Fangoria’s been pretty choosy about the DVD titles they’ve attached their names to, but what else would we horror fans expect from the genre’s most venerable publication? I mean, this is the magazine that not only made me realize it was okay to love horror the way I do, but assured me that there were tens of thousands of others out there who, like me, wanted to learn what lay beyond the gore and grimness. It also makes complete sense that Fango’s films are culled from the absolute fringe of the indie scene; films that are low-budget, but also subversive, challenging, and, in the case of their latest release, “Joshua”, pretty gosh-darned disturbing. And not disturbing in a Hostel or Saw way; no, compared to Joshua, those films are after-school specials.
Kelby Unger (Roberts) finds himself returning to the small town of Bisbee for his father’s funeral. It’s both a place he’d never expected to return to, and an event he’d never thought he be able to bring himself to attend as Bisbee holds much by way of bad memories for Kelby; not the least of which is the fact that his father had spent the last chunk of his life rotting in a cell after being convicted of murdering Kelby’s infant sister. After years away from this person and this place, Kelby is confronted by the specters of his past, including a pair of childhood friends with whom Kelby participated in an unspeakably violent, degrading, and purely evil act. Now, as the memories he’s tried so hard to bury begin to consume him, Kelby must fight to save his fiancé, his family, and himself, and finally lay to rest the ghost of the past that is Joshua.
Shot on 16mm film, and featuring a fantastic performance from Ward Roberts as the tortured Kelby, Joshua is one of those independent films that easily rivals big studio offerings in terms of style and substance, but this is a film that could have never been released in the mainstream as its subject matter is so dark and thoroughly brutal that even I found myself getting a bit uncomfortable. I don’t want to expound on the childhood indiscretions of Kelby and his friends as I feel that this realization is the crux of the film, as well as its most potent horrific element, and to give it away would be a disservice to potential viewers. I will say, however, that it’s something of a seat squirmer, and a darker concept than just about anything I’ve seen in years. Director Travis Betz does a great job of keeping any sense of levity from creeping into the film, assuring us that our time spent in Kelby’s world will be just as traumatic for us as it is for his lead character. I was pleasantly surprised by Betz’s restrained shooting style, as well, which is a far cry from the manic camera work and editing style of the majority of independent horror films that have come our way recently. Joshua looks and feels more like something from the early 80’s, with lots of static shots, classic-style framing, and a deliberate pace that makes a creepy movie all the more creepier.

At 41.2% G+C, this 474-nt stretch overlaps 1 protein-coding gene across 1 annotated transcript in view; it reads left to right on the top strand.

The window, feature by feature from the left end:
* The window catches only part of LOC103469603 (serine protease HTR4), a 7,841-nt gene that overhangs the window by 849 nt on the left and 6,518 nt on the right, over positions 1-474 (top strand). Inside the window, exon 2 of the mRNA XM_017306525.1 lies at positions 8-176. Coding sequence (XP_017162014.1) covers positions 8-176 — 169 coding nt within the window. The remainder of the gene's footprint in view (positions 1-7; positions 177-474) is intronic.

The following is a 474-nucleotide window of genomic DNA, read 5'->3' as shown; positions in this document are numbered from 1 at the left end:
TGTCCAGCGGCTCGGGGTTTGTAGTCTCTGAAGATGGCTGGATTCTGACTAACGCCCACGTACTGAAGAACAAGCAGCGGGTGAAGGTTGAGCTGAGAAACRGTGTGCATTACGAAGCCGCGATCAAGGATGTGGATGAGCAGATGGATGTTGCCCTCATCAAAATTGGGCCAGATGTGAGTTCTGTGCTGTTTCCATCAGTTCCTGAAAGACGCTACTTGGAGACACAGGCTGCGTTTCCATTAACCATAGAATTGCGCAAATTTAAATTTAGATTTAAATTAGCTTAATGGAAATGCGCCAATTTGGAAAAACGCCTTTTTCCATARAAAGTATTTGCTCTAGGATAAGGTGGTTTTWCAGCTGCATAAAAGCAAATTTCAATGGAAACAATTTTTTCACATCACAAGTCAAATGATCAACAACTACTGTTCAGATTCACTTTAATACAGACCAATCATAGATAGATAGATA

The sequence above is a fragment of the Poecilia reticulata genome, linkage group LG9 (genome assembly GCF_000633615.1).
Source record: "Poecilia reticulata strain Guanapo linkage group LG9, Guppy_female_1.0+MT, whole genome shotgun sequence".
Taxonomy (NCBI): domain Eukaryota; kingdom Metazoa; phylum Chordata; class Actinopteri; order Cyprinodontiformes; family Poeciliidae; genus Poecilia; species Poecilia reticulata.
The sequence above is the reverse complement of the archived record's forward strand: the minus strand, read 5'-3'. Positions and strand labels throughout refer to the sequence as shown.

Joshua isn’t without its problems, of course, but, working with such a low-budget, one can’t expect technical perfection. The audio is a bit soft at times, and there’s that “home movie” sort of echo during quiet dialogue scenes shot indoors. There are also a few weak performances, but these are limited to the bit players and the strength of the lead performers more than makes up for them.
The version of Joshua I received was an advanced screener from Hart Sharp Video, featuring the full-length feature, as well as what I can only assume are the retail ready extras (deleted scenes, alternated ending, production stills, etc.).
I’m giving Joshua a good review because it’s a very well-made, well-acted, and very original film, but that doesn’t mean I liked it. That’s not a slight to the film; I just don’t see this as one of those movies you can like. You can appreciate it, and you can be disturbed by it, but this isn’t the sort of movie you’ll chat about at the water cooler on Monday morning.
As a matter of fact, you’ll probably be doing your damnedest to get it out of your head.